Drive over for Falher library

Membership has its privileges for ten new members of the library in Falher.
They get to spin the gift-laden wheel of fortune after signing up during the recent membership drive.
Louise Roy won a crocheted doll. Hugette and Fern Turcotte of Jean Cote bought a $15 family membership but have yet to spin. Aline Houle picked up the $10 single membership and will spin sometime very soon. Lillian Bourgeois paid $8 as a senior.
They join over 250 members in getting a library card to access over 15,000 titles locally and from other libraries in the region.
Tuesdays are the busiest, after the weekend, as was obvious last week.
“You’re 40 cents overdue. We don’t fool around. We need the money,” smiled librarian Rita Brodeur to Jocelyne Rochon who was signing out a couple of books that day.
Most of the books are tracked on the computer now. There are two computers also available for non-members, anyone, to access the Internet for 45-minute sessions.
Yet the books rush out.
“Here’s a Western you’ll like,” the librarian said to Rodolphe Gariepy as she hands him “Blood on the Plains” by Walter Lucas.
“Usually she keeps me going,” smiled Gariepy.
Gariepy remembers when he used to buy pocket books for 35 cents at a confectionary store that used to be in the Radio Shack location.
He now reads year round since he retired.
He doesn’t encourage his relatives to buy him books as gifts because he once received a book he had already read.
A book the public may or may not have read, but may want to buy, is the 75th Anniversary history of Falher book, going for only $2 because the librarian wants to move an entire box of them out.
“It could make a stocking stuffer,” suggested the librarian.
Also to be sold off are the remaining copies of “Leurs reves; nos memoires (region Peavine Creek)”, going for $10, much less than the $50 previous price for the 1979 French editions.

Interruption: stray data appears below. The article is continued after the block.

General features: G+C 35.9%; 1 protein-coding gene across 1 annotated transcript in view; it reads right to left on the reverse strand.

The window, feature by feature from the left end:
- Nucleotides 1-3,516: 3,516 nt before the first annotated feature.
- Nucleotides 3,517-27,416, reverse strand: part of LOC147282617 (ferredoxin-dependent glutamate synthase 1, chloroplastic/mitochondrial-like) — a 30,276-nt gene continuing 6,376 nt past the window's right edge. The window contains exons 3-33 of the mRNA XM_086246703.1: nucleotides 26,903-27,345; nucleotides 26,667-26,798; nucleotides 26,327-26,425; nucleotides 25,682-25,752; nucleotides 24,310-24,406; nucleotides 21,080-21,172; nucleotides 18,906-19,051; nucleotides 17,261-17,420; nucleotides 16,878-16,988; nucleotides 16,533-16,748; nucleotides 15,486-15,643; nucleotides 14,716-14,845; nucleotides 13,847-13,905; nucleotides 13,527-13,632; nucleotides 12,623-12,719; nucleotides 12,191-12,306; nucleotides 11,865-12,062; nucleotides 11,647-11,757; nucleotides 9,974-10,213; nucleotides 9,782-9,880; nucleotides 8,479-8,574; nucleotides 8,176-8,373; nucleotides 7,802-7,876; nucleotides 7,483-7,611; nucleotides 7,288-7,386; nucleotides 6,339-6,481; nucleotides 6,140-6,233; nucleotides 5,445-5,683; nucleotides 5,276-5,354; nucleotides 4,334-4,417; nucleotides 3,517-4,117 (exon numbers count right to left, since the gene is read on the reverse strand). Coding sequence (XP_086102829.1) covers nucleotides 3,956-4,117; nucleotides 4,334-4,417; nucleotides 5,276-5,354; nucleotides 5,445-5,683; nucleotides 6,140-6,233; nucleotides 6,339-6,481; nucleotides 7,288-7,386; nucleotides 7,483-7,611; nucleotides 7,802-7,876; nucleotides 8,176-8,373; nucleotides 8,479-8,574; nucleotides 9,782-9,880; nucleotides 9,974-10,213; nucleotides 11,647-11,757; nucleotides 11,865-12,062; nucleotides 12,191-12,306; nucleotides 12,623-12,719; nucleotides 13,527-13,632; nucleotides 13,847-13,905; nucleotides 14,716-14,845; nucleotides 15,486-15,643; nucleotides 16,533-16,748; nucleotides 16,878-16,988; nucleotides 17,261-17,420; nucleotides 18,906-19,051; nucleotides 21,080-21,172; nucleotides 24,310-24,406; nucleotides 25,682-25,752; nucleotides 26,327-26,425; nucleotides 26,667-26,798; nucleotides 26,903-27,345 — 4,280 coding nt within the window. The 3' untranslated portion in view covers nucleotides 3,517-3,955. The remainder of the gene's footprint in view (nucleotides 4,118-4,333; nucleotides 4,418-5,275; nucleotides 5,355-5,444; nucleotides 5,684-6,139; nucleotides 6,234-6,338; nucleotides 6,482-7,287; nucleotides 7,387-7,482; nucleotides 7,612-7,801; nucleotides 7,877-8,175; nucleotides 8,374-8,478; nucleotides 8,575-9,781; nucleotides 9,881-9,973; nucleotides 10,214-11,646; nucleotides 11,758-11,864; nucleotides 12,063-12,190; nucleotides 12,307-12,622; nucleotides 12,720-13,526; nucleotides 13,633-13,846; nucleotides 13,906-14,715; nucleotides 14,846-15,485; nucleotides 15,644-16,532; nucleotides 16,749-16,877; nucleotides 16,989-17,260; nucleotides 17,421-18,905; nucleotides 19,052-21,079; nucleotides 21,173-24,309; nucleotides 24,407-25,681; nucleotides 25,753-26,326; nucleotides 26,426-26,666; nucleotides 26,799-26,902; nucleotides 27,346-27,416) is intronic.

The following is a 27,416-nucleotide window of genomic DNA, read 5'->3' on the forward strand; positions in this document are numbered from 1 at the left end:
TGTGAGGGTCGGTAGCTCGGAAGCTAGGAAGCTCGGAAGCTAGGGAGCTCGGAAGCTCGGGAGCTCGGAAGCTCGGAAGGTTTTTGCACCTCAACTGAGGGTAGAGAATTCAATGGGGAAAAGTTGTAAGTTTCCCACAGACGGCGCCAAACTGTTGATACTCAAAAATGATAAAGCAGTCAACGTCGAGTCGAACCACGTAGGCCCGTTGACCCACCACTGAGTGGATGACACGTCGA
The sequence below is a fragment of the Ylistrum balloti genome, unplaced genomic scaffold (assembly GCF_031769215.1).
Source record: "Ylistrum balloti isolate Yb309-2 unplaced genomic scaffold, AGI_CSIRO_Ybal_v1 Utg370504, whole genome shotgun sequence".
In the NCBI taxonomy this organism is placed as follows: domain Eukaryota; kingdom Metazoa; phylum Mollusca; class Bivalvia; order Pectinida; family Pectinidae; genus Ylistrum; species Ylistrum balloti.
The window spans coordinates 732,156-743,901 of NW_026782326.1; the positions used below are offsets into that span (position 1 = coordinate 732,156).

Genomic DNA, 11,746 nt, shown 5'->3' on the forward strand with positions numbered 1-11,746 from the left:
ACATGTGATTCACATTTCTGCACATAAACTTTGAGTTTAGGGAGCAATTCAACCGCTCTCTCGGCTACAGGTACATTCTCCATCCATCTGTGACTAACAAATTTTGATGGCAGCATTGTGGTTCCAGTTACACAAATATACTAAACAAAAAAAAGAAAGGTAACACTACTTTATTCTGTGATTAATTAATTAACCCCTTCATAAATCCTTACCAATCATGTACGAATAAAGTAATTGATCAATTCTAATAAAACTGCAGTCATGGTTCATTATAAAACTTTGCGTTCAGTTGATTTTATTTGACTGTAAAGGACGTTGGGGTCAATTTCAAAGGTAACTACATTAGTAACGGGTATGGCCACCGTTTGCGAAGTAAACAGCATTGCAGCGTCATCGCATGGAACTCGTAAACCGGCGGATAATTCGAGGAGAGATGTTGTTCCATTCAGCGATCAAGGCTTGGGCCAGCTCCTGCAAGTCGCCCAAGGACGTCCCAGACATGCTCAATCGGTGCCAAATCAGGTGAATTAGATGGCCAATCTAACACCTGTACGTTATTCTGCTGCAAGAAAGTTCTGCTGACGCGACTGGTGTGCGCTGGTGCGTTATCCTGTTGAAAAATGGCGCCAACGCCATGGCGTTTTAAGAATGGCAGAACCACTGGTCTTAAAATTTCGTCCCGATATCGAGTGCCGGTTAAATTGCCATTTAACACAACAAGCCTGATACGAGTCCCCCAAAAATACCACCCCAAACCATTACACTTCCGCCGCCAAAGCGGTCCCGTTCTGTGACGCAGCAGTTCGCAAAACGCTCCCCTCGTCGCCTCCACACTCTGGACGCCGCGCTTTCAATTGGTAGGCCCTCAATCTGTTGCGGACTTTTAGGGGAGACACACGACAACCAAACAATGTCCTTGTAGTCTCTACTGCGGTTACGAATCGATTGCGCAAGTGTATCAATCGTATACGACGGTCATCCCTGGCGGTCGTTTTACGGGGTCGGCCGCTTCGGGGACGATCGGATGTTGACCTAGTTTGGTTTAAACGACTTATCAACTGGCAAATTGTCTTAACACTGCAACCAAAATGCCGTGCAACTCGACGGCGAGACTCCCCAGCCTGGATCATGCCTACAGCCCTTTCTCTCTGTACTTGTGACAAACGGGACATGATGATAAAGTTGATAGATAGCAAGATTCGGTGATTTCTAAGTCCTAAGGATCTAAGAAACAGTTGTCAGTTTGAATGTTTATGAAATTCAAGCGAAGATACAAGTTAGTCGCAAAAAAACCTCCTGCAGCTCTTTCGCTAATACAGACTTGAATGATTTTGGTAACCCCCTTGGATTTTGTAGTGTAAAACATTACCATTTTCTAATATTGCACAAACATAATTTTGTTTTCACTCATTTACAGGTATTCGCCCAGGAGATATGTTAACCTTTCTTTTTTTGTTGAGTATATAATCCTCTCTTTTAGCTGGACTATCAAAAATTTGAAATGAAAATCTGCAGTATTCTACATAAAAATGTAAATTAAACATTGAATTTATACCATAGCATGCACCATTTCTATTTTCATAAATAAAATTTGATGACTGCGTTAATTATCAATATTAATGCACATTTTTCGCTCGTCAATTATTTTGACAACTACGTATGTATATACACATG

Therese Moulin bought several of the books on Falher’s history while she signed out some books.
She had just returned a couple of interesting books.
One was a brand new book donated by Atco Electric, the latest in the “Alberta in the 20th Century” series.
Since the library’s outdated books were sold off in the last year, the librarian encourages sponsorship of new or donation of nearly new books and magazines.
The second book Moulin returned was on Bin Laden.
“I didn’t learn anything I didn’t know from the National Geographic,” she said of the November issue of the magazine she signed out recently.
The librarian said there’s at least four regulars who sign out that magazine, keeping it much less than the three weeks one is allowed.
The library keeps current issues of Consumer Report, Popular Science and fashion magazines like Elle and Clind’oeil as well as craft magazines.
Some people donate Maclean’s and Reader’s Digest after only a week of reading the new issues.
If Tuesdays are relatively busy, then Thursdays are real slow.
Especially in the evenings, until 7:30 p.m., when she only sees three regulars.
“Where are all those Thursday night shoppers?” The librarian wonders if a year from now she should change when she works her 22.5 hours a week.

New developments

The librarian will open the doors in January for a regular meeting of moms and playgroup for ages 2 to 4 to fill a need locally for preschoolers.
She’s thinking of having the kids sing songs like “Baa baa black sheep” and “Jack and Jill”.
She’s not sure when the open playgroup meeting will be held but she encourages those interested to call the library 837-2776.
The librarian is also planning an Easter bonnet-wearing contest to encourage old-fashioned hats to be worn to the Easter bake sale next year.

Leave a Reply